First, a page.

When I first started going to my parish about four years ago one of the things I was looking for, other than a schedule of Masses in English (I live in a predominantly Hispanic neighborhood in Upper Manhattan), was community—though I freely admit I hadn’t a clue what community meant. For me, as with so many 21st-century types, it was a fairly free-form concept, a vague desire (at times an ache) for some sense of connection, belonging, or relationship. Yet I also had the adult wherewithal to know that connection, belonging, and relationship, as core human desires, are inherently messy. The trick is to find the mess that’s the right fit, your holy mess.
I started volunteering for things at my parish: lector, eucharistic ministry, homeless outreach, the annual sidewalk sale. I started meeting fellow parishioners, learning what Mass they went to, and where they sat. I even started thinking maybe I was part of the community. Although I also wondered whether I really belonged or was just someone who volunteered a lot.
But then two of the things I volunteered for—being a catechist in the religious education program and making communion visits to the homebound—ended up back to back. On Saturday mornings I do catechesis with the parish’s third graders. Then I head over to church for noon Mass. Afterward I make my communion visits, among them to an 82-year-old former nun, a man with cancer and his mother in late-stage dementia, and a 93-year-old Irishwoman.
At first I wasn’t entirely sure about the arrangement. An hour and a half with a roomful of 8-year-olds is roughly equal to two aerobics classes, and by the end of it I’m often more than ready for a nap. I was afraid I might burn out (or worse: declare myself a martyr).
But God, per the assurances to St. Paul, works perfection in weakness, and instead of burning out I caught fire. The interplay of the two ministries utterly recalibrated my spiritual life and brought me into the parish community in ways I never could have asked for.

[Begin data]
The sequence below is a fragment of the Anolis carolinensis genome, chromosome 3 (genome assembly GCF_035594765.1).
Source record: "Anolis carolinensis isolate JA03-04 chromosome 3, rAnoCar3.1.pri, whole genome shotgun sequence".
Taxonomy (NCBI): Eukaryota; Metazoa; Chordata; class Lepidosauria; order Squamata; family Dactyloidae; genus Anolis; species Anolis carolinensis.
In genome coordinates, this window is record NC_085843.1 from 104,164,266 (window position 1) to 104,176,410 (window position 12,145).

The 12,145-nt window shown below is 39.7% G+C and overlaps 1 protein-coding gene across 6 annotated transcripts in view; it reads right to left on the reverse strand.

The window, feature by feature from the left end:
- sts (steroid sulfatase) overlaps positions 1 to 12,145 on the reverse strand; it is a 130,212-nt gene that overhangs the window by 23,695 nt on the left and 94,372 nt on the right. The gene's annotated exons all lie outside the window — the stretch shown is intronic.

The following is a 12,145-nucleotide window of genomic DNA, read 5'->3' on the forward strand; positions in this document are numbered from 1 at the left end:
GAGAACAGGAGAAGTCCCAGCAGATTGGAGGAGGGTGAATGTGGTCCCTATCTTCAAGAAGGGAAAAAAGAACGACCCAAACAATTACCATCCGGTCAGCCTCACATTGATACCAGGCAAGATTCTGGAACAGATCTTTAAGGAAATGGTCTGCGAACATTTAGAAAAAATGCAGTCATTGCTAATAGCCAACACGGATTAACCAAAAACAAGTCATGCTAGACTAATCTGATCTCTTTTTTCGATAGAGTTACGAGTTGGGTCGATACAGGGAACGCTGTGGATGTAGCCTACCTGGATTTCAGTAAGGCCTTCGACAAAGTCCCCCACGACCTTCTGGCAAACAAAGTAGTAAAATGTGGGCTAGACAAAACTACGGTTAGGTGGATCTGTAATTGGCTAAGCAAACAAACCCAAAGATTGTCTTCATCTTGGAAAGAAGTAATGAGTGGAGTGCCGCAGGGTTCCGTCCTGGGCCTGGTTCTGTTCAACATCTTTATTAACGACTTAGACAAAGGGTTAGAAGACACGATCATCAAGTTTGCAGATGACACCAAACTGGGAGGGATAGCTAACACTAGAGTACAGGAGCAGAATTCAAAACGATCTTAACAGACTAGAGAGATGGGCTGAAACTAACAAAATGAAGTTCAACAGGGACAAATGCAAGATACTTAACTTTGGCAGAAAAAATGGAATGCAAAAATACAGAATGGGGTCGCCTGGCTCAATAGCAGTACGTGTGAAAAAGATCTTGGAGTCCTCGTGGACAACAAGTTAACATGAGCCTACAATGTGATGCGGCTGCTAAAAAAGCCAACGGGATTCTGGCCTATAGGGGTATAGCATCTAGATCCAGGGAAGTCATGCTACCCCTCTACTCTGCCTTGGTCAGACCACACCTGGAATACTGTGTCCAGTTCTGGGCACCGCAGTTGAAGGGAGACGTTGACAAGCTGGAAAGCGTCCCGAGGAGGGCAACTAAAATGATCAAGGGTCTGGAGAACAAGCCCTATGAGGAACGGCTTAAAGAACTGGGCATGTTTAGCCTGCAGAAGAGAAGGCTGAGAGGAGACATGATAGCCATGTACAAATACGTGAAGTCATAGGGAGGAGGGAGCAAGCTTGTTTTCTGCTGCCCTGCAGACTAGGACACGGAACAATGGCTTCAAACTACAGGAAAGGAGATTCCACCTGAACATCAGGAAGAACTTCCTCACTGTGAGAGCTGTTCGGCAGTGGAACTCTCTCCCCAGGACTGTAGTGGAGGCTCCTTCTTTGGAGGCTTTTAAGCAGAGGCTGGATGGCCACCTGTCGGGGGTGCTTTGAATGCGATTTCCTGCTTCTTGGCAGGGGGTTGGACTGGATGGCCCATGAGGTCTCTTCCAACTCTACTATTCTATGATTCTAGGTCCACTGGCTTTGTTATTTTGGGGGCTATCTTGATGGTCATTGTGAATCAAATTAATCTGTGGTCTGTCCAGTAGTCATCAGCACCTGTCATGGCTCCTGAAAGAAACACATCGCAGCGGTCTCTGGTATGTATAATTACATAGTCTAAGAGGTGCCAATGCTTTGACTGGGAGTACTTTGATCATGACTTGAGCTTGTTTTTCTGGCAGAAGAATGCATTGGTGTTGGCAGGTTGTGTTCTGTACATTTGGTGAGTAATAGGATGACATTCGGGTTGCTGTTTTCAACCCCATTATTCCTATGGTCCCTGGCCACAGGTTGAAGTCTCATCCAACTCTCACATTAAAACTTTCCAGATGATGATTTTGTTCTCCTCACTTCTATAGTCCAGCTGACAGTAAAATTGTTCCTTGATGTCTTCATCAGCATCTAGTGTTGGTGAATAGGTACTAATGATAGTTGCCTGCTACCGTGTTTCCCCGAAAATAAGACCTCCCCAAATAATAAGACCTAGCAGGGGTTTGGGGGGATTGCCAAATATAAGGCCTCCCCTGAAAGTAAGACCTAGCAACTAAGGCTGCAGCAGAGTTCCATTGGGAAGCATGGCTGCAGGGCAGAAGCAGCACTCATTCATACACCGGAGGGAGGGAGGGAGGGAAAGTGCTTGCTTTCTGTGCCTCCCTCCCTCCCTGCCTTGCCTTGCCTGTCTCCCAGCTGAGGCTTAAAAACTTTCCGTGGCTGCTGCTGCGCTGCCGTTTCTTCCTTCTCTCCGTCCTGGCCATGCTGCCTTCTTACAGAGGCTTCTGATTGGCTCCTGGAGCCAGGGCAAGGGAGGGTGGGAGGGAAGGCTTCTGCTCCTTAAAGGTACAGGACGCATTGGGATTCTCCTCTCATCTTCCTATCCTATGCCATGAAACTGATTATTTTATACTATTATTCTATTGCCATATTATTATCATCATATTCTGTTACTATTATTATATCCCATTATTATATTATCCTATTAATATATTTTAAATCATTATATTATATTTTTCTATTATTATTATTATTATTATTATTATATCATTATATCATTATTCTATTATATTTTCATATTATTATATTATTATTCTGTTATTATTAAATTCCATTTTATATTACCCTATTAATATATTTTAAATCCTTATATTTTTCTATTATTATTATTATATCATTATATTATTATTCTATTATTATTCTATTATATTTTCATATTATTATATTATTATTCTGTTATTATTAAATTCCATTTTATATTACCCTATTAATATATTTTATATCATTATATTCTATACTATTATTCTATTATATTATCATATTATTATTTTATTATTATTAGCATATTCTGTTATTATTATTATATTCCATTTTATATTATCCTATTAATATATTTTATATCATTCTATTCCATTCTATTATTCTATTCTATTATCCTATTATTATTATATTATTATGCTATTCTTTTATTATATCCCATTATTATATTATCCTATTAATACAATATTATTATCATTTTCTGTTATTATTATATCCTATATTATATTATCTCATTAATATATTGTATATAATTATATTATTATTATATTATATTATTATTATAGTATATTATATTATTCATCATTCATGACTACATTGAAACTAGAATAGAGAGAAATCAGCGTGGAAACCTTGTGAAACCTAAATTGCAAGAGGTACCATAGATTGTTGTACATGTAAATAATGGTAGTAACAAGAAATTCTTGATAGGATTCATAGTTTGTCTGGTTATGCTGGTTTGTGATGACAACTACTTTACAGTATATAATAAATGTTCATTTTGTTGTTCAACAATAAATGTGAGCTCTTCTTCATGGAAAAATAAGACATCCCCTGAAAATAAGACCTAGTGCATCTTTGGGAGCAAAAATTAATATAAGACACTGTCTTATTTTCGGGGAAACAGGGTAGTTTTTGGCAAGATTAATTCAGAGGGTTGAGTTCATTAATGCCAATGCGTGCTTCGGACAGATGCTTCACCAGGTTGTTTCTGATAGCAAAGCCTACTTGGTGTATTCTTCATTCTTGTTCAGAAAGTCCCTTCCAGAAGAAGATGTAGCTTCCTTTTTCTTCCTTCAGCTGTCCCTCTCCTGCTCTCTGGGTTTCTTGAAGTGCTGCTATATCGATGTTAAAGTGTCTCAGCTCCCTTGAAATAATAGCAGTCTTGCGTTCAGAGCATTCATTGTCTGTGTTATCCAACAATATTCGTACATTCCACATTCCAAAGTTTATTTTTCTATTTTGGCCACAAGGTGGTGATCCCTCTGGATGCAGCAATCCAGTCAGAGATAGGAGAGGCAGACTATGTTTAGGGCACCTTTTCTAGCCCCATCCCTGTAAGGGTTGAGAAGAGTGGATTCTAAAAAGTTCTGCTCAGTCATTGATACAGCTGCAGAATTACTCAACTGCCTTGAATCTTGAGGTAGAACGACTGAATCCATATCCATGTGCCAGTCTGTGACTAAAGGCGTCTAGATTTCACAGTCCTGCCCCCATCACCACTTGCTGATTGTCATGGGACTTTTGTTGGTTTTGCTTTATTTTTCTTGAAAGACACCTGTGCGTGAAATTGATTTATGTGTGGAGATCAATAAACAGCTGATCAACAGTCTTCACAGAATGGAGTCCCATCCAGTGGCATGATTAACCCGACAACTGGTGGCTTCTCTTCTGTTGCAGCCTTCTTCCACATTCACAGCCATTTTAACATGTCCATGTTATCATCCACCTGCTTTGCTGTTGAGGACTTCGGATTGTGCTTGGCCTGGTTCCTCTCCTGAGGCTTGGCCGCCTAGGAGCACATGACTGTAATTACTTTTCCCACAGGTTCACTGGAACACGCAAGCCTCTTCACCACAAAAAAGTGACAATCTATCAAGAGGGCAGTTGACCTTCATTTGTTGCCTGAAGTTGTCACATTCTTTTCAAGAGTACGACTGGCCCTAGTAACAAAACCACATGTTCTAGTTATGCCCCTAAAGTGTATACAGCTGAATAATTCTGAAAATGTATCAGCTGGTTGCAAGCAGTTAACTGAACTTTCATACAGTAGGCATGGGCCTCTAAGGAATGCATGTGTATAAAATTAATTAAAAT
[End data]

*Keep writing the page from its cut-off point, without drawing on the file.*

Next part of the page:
It’s fitting that the Mass serves as the bridge between the two ministries, since its structure—word and Eucharist—is present in both. As a catechist, one of my chief tasks is to bring the children into the presence and the power of the word. And they love scripture, love discussing it, love the miracles and parables, love trying to figure Jesus out, love slamming into mystery. (One of our early discussions on the Trinity took on the aspect of one of the rowdier sessions at the Council of Nicaea—except here the theologians were all 8-year-olds.)
When my kids read a gospel story, it’s still new to them, still fresh. For some, it’s the first time they’ve heard it. They rush and stumble from one verse to another, one event to the next. Everything, everyone, even and especially Jesus, is a little strange, even a little scary. In all the strangeness, details can get confused. One class during Advent, after we had said our opening prayer around the classroom altar, a girl remained there, staring at the crèche. I asked her what she was looking at, and, sharing the class’s obsession with King Herod, she pointed to the three kings and said, “Which one wanted to kill him?”
But even at their age scripture touches their lives in the place where they need God the most, just as it does with adults. When talking about St. Joseph I explained what a foster parent was, and a girl, the adoptee of a single mother, raised her hand and asked if adoptive parents loved their children as much as “regular” parents. When we read about the joyous reception the father gave to the prodigal son, a boy remarked, “Wow, I wish my dad was like that.” And then, looking down at the desk, he muttered to himself, “But then, I don’t even know my dad.” And when we talked about the apostles leaving everything to follow Christ, a number of kids in the class—mostly boys—had real difficulty with the idea of Jesus prompting men to abandon their families.
It’s times like these I remember that so much of catechesis is just setting the stage for grace to make its entrance. I was teaching my students how to open the word, but what they learned is how the word opens us.